Sunday, March 28, 2010

Fearless Females / Sentimental Sunday: My Mother's Best Friend

Thanks again to Lisa Alzo The Accidental Genealogist for the great writing prompts for Women's History Month!

In the early 1930's my mother, my grandparents and my uncle moved into an old house in San Francisco that had been converted into two flats.  My grandparents & their two children occupied the upstairs flat;  the downstairs flat was occupied by a divorcee, Verneta Forth and her two children, a son Courtney Forth, and a daughter Virginia Forth.

I don't know how or why my mother & Virginia became acquainted, beyond the fact that my mother was likely tap-dancing upstairs and making a racket!  Little would they know that their meeting would turn into a friendship that would last more that 60 years.

In personality, my mother Alice and her friend Virginia were complete opposites:  My mother was painfully shy, awkward & underconfident; Virginia was bold, sociable,  and very talkative.  My mother loved to dance, but probably lacked the confidence to get up on stage. Virginia loved to dance, also,  and pretty soon they were attending dance classes together, and then started teaming up to perform!
Alice age 12  on left, Virginia age 10 on right. Taken about 1933.

It likely didn't take long for Alice and Virginia to become the best of friends.  And their mothers, Verneta Forth and my grandmother Ruby, also became the best of friends, and stayed close for over 20 years.  Both girls used to joke that they had two mothers!

This was Alice & Virginia's favorite photo, taken by my uncle Ted, at a beach south of San Francisco (not sure exactly where). Alice age 15 or 16, Virginia age 13 or 14.  Two California girls!

The photo below was taken at the same place, same trip: Virginia's mother Verneta Forth, unknown woman, my Grandmother Ruby (drinking beer? Grandma I'm shocked!! :- ) and an unknown man.


My mother Alice was two years older than Virginia, and they both attended Polytechnic High School in San Francisco.  While they were not in the same classes at school, they did continue dance classes together, and later both joined the Junior Game Patrol. 



Junior Game Patrol, San Francisco CA: my mother on bottom left age 17,  and Virginia sitting on the horse, age 15.  Others unknown. The couple on right were likely the Patrol leaders/chaperones.  Not sure exactly what the club did, or what it's purpose was??

In 1941 Virginia Forth  married  Robert Gilliland.  My grandmother Ruby hosted the wedding and reception in their upstairs flat--no easy feat, considering it was not a particularly  large flat!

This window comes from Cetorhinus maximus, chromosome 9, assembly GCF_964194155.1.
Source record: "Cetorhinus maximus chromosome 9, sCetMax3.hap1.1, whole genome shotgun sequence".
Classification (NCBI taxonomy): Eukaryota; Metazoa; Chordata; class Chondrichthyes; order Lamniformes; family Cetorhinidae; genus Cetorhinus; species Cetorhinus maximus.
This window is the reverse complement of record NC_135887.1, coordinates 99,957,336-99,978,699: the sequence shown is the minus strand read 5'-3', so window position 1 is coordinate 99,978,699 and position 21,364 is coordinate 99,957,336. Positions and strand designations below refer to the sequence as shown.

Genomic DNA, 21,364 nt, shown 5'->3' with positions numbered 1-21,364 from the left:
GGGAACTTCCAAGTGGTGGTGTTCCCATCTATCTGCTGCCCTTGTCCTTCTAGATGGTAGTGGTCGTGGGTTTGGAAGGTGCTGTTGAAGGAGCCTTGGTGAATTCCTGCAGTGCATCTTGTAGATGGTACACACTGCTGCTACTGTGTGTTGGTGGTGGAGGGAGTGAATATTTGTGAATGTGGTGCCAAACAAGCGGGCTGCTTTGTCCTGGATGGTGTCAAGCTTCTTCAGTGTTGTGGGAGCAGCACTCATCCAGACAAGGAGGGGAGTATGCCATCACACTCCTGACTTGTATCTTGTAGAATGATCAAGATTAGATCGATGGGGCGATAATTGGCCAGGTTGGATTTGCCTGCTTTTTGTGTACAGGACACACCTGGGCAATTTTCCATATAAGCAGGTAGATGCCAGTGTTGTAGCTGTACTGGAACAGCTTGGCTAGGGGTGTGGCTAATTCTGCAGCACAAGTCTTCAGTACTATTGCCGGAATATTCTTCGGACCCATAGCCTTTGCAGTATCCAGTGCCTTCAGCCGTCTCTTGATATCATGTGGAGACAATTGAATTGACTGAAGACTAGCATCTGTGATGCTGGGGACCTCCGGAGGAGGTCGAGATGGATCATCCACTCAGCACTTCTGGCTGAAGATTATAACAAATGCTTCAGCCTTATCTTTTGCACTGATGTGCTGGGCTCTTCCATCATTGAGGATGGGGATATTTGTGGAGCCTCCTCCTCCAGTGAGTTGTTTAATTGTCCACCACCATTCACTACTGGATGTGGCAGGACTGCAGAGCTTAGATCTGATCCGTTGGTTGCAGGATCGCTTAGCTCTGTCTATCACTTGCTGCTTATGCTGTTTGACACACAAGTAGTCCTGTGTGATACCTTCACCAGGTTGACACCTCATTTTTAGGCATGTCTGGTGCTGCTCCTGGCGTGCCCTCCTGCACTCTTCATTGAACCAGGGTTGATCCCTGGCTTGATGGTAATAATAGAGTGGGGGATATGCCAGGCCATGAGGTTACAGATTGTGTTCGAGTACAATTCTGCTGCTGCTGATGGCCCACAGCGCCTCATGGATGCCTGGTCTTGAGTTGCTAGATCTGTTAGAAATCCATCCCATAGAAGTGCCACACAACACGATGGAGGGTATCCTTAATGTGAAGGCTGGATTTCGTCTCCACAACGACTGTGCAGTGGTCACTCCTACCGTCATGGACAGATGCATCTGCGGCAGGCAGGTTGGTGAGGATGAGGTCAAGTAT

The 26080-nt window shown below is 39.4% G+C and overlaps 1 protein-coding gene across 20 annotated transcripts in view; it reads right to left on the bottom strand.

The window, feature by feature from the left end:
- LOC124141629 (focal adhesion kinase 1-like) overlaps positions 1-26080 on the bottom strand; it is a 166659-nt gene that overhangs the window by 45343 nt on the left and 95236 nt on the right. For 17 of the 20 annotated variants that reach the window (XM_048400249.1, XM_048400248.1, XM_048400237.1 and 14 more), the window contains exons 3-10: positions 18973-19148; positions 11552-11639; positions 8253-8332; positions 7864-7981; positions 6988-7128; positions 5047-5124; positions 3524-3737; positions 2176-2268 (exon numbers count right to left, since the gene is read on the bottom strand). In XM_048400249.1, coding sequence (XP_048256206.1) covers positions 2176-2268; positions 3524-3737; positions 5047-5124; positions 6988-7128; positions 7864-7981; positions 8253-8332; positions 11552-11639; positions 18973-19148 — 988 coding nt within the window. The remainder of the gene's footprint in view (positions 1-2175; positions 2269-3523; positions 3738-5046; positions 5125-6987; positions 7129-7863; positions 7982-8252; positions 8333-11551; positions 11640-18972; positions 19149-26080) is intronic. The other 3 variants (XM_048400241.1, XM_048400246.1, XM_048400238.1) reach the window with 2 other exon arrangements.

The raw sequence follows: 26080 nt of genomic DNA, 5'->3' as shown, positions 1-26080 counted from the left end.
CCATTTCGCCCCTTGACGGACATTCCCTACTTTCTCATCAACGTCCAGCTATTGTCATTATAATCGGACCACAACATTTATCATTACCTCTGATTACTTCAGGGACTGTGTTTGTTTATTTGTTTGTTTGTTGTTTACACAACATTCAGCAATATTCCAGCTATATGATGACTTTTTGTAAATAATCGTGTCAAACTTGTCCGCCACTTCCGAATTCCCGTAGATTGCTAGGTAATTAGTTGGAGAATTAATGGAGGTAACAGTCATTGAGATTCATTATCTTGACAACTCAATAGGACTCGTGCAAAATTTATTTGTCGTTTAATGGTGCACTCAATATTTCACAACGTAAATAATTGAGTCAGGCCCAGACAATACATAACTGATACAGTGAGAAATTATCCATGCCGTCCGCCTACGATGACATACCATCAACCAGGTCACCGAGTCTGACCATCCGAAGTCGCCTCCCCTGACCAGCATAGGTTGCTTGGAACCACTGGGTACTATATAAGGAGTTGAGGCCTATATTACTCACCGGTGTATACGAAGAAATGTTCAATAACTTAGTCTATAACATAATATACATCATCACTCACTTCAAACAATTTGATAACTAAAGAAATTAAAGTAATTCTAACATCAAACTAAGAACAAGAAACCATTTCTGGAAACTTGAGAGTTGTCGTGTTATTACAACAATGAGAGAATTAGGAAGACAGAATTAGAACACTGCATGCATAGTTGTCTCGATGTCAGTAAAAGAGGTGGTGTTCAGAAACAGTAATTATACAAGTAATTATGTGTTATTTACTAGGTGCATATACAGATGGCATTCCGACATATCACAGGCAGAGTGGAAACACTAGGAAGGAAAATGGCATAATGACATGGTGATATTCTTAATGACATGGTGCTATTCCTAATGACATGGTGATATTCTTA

Virginia's wedding, about 1941. Virginia Forth in center, the bride; my mother Alice standing directly behind her; Virginia's groom Bob Gilliland to her right, her mother Verneta Forth to her left, and my Grandmother Ruby to her left. My Grandfather was likely hiding somewhere at this point. He didn't appreciate crowds, and this was probably overwhelming to him!

Alice and Virginia kept in close contact all through the WWII years, and visited often. Their mothers were still neighbors in San Francisco until about 1952. After my mother married, Virginia came to Washington state to visit.  In fact, I remember her visiting a couple of times during my childhood.

My mother Alice, father Bill Huber and Virginia about 1950 or 1951 Maple Valley, Washington.

When my mother retired in 1980, she contacted Virginia to see if they might meet up for a visit.  Apparently Virginia had just divorced (she was married several times, but never had any children of her own), and when they got together, the two of them decided it might be fun to live together for a while. My mother was moving to property on Whidbey Island, so Virginia joined her there.   My husband & I  called them the "Golden Girls", and I used to joke that I also had "two mothers". They had A LOT of fun together, travelled a bit, and went to church functions together.  They lived together for over ten years, until Virginia got married--again!-- at age 72.  But they still remained close friends even after Virginia's late life marriage, even after my mother moved to be closer to us (she passed away in 2004).

Virginia died Oct 2002.  She was more than a best friend to my mother--she was like a sister to her.  Their friendship had its ups and downs, as all friendships do, but it is remarkable that they stayed so close for so long.

Have a great day!

Betty

3 comments:

Carol Yates Wilkerson said...

I have a best friend like that too, and I hope we have many, many years of being girlfriends just like them! I'm participating in Sentimental Sunday too. :)

tmailhes said...

This is a great story that brought tears to my eyes. Love and friendship never cease to amaze me.

Greta Koehl said...

A wonderful story - I love to hear about lifelong friends.